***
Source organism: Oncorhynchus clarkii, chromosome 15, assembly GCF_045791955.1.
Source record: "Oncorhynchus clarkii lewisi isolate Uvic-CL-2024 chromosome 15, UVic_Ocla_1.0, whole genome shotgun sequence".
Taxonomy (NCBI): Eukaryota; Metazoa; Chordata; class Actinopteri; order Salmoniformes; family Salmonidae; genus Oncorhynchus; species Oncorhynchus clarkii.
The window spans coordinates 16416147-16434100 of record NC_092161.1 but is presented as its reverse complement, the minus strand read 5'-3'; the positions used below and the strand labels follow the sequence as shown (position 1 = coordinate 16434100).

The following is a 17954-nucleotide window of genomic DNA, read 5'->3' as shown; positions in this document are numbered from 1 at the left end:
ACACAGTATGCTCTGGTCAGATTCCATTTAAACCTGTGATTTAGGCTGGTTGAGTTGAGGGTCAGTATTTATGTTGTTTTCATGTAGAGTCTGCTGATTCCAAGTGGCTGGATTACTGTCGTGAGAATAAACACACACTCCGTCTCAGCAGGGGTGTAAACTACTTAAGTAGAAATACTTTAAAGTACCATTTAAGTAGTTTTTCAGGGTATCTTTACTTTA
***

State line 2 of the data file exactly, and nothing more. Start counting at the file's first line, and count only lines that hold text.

Source record: "Oncorhynchus clarkii lewisi isolate Uvic-CL-2024 chromosome 15, UVic_Ocla_1.0, whole genome shotgun sequence".